Afghan Lodi Sultans
The Lodi Dynasty or Lodhi (1451 – 1526 C.E.), were rulers of Pashtun (Afghan) Ghilzai tribal origin and reigned during the last phase of the Delhi Sultanate. After the last Sayyid emperor, Mohammed-bin-Farid died in 1451, Bahlul Khan Lodi (died 1489), a warrior and governor of Punjab, came to the throne after other claimants abdicated. He stopped uprisings within provinces and garnered political support by giving Jaghirs (administrative territories) to his native Afghan nobles. His experiences as a governor before becoming emperor served him well, but his heirs were much less concerned than he was with good governance. They are described as becoming lazy and preoccupied with accumulation of wealth and with personal pleasure. Their own nobles invited Babur, the first Moghul emperor, to invade, which brought about the downfall of the Lodi dynasty. One contemporary observer, Guru Nanak saw this as divine punishment, and many people who believe that authority is both given and taken away by God would agree. God, said Nanak, is capable of reducing an army to ashes, and appointing someone insignificant to kingship.
Origin of the Dynasty
Bahlul nominated his second son, Sikandar Lodi (born Nizam Khan and died 1517) to succeed him. However, nobles backed the rule of Barbak Shah, his first son that had been appointed viceroy of Jaunpur. A power struggle ensued, and Sikandar eventually won the struggle against Barbak and his ally, Hussain Shah of Jaunpur. He proved to be a capable ruler, and was somewhat merciful to his opponents. He allowed Barbak governorship over Jaunpur, and also resolved differences with an uncle, Alam Khan, who had conspired to overthrow him. Sikandar also brought many Afghan nobles under his control, conquered Gwalior and Bihar, and encouraged trade across his holdings. He patronized education. He founded the present-day city of Agra in 1503, later renowned as the site of the Taj Mahal. Muslims and Hindus differ in their appraisal of Sikandar. Muslims usually regard his rule as just but Hindus point to his destruction of Hindu temples, including those at Mathura, Utgir, and Jwalamukhi at Nagarkot, and of building mosques in their place as an example of his tyranny. This practice would be continued by Babur, the first Moghul Emperor. It is claimed that idols (images) from destroyed temples were given to a butcher to use as weights. Hindus were prohibited from shaving their heads and beards, in accordance with Hindu customs.
Sikandar's son, Ibrahim Lodi (died 1526), took the throne in 1517. His rule was problematic from the start, as nobles named his brother, Jalal Khan, ruler over Jaunpur in an attempt to divide his kingdom. Ibrahim had his brother assassinated in an attempt to consolidate power. Guru Nanak (1465 – 1539) recorded that the brothers were rivals for power and riches, and lost any real concern for good governance; Ibrahim never really gained the support of his subjects. He used fear against his peoples and even his nobles. Ibrahim tried to make his presence felt by retaking Gwalior in a military campaign, but Ibrahim's luck ran out against Rana Sangha, the ruler of Mewar, who defeated his armies twice and drove him back. The Afghan nobles grew discontent with Ibrahim's rule and cruelty, and sent for the armies of Babur, the ruler of Kabul, to overthrow the Lodi dynasty. Ibrahim's rule has been described as tyrannical.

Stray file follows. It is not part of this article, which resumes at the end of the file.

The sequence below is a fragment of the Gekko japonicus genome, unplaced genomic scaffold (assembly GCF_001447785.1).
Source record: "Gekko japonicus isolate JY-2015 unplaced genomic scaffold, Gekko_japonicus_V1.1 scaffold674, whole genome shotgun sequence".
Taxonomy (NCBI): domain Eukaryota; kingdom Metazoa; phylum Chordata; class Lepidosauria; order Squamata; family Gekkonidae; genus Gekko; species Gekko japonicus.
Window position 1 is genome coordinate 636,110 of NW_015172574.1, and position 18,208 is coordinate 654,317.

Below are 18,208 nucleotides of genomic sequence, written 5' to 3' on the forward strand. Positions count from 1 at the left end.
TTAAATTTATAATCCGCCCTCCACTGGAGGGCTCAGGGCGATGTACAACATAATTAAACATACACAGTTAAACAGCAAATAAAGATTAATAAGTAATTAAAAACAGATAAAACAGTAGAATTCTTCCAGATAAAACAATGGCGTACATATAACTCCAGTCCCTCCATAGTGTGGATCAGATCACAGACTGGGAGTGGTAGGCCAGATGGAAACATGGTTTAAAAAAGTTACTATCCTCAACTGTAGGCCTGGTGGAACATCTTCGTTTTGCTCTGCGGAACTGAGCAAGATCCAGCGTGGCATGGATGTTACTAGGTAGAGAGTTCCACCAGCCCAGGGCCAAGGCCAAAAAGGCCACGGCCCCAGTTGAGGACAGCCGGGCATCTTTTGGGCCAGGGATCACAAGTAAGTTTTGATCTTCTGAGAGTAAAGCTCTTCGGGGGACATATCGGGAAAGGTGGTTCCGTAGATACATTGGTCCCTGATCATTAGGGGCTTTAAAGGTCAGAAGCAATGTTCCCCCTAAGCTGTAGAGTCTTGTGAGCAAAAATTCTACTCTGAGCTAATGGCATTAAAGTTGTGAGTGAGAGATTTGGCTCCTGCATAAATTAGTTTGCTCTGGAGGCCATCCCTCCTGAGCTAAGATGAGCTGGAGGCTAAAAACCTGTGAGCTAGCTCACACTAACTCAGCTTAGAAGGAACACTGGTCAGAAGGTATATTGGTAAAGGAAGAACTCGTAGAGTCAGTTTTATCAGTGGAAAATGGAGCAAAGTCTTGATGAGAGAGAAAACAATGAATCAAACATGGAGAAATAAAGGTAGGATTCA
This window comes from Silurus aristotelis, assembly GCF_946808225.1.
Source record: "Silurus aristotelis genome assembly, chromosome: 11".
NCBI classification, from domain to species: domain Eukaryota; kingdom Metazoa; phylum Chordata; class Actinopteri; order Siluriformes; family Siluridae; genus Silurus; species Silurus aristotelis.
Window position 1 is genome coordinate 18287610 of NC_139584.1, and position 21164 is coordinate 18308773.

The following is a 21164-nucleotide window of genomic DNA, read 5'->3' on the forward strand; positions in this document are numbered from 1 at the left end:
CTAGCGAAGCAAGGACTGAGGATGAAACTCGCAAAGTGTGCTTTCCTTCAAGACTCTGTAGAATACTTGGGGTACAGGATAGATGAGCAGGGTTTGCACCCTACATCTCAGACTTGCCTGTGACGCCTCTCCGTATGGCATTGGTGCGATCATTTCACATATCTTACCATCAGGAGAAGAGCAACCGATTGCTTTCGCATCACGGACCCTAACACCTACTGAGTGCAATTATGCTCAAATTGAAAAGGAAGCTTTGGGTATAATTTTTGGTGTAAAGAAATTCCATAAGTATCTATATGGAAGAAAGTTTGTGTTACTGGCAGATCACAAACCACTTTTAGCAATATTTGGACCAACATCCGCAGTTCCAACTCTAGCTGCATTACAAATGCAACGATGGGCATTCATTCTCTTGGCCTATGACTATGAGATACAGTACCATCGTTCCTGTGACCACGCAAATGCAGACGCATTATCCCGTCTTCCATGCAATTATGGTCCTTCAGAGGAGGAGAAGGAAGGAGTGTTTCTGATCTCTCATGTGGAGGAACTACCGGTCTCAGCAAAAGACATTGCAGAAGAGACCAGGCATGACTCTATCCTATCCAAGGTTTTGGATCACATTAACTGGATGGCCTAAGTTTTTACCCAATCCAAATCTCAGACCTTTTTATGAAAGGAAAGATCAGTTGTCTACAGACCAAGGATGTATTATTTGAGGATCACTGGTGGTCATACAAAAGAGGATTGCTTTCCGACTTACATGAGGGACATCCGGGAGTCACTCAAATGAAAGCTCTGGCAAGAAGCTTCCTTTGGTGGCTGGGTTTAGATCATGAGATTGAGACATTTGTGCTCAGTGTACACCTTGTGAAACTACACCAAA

End of the Dynasty
Babur was officially invited to take India by Daulat Khan Lodi, a governor in Lahore, and Alam Khan, an uncle of Sultan Ibrahim. With this invitation, Babur brought his armies and was able to topple the Lodi rule at the Battle of Panipat in 1526. On the other hand, despite their own internal problems the Lodis managed to field an army of 100,000 men and 1,000 elephants against Babur's paltry force of 12,000. Despite the odds, Babur routed the Lodi Sultan and took possession of Delhi. His army's use of artillery, plus the desertion of many nobles and soldiers from Ibrahim Lodi's forces, led to victory despite being heavily outnumbered. Indian rule was to change under Babur, the first ruler of the Moghul Empire in India. Nanak reprimands the Lodis for resorting to magic to try to defeat Babur and for failing to adequately protect their realm. "Thousands of Pirs tried to stop Mir Babur (by means of magic) when they heard of his invasion. But no mughal was blinded and none of the spells had any effect," he wrote .
An important aspect of the legacy of the Lodi dynasty is their architectural contribution in Delhi, where four Lodi buildings can be seen in what are now the Lodi Gardens, Mohammed Shah's Tomb, Sikander Lodi's Tomb, Sheesh Gumbad, and Bara Gumbad. The tomb of Mohammed Shah, the last of the Sayyid rulers ((ruled Delhi 1414 – 1451), is the earliest of these and was built in 1444 by Ala-ud-din Alam Shah to pay a tribute to Mohammed Shah. Guru Nanak tells us that the Lodis were defeated because they grew intoxicated with power and “sensual beauty”: the wealth and sensual beauty had intoxicated them, and they have lost their sense in merry-making .
Nanak believed that unrighteousness could not last long and that thus the Lodi's defeat was inevitable. He blames the Lodis for the later atrocities of the Moghuls, since had they succeeded in protecting their empire, Babur would not have established the Moghul Empire.
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